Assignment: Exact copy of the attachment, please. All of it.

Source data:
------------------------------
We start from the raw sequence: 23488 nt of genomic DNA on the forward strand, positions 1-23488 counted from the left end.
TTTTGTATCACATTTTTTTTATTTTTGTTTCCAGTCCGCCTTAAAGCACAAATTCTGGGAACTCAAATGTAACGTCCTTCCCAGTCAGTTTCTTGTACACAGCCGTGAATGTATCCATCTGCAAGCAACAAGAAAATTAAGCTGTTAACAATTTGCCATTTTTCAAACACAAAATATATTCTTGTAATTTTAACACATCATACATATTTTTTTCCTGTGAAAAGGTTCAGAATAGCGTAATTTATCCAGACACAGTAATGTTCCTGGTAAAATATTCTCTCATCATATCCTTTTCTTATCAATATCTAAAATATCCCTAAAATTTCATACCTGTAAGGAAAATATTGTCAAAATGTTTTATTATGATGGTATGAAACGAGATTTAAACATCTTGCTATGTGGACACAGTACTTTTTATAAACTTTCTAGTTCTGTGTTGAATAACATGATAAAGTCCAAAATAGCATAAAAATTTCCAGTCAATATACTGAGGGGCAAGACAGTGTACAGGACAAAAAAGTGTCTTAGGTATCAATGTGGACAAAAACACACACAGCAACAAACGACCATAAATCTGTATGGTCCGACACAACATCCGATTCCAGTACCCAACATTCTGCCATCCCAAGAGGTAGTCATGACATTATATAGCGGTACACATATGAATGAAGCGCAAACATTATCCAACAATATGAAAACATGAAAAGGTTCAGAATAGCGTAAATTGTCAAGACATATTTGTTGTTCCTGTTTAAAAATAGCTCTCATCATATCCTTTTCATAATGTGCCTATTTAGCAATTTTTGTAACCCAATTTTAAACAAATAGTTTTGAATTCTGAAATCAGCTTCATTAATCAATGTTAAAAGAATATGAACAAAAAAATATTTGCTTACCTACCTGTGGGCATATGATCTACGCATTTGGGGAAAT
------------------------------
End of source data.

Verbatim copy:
We start from the raw sequence: 23488 nt of genomic DNA on the forward strand, positions 1-23488 counted from the left end.
TTTTGTATCACATTTTTTTTATTTTTGTTTCCAGTCCGCCTTAAAGCACAAATTCTGGGAACTCAAATGTAACGTCCTTCCCAGTCAGTTTCTTGTACACAGCCGTGAATGTATCCATCTGCAAGCAACAAGAAAATTAAGCTGTTAACAATTTGCCATTTTTCAAACACAAAATATATTCTTGTAATTTTAACACATCATACATATTTTTTTCCTGTGAAAAGGTTCAGAATAGCGTAATTTATCCAGACACAGTAATGTTCCTGGTAAAATATTCTCTCATCATATCCTTTTCTTATCAATATCTAAAATATCCCTAAAATTTCATACCTGTAAGGAAAATATTGTCAAAATGTTTTATTATGATGGTATGAAACGAGATTTAAACATCTTGCTATGTGGACACAGTACTTTTTATAAACTTTCTAGTTCTGTGTTGAATAACATGATAAAGTCCAAAATAGCATAAAAATTTCCAGTCAATATACTGAGGGGCAAGACAGTGTACAGGACAAAAAAGTGTCTTAGGTATCAATGTGGACAAAAACACACACAGCAACAAACGACCATAAATCTGTATGGTCCGACACAACATCCGATTCCAGTACCCAACATTCTGCCATCCCAAGAGGTAGTCATGACATTATATAGCGGTACACATATGAATGAAGCGCAAACATTATCCAACAATATGAAAACATGAAAAGGTTCAGAATAGCGTAAATTGTCAAGACATATTTGTTGTTCCTGTTTAAAAATAGCTCTCATCATATCCTTTTCATAATGTGCCTATTTAGCAATTTTTGTAACCCAATTTTAAACAAATAGTTTTGAATTCTGAAATCAGCTTCATTAATCAATGTTAAAAGAATATGAACAAAAAAATATTTGCTTACCTACCTGTGGGCATATGATCTACGCATTTGGGGAAAT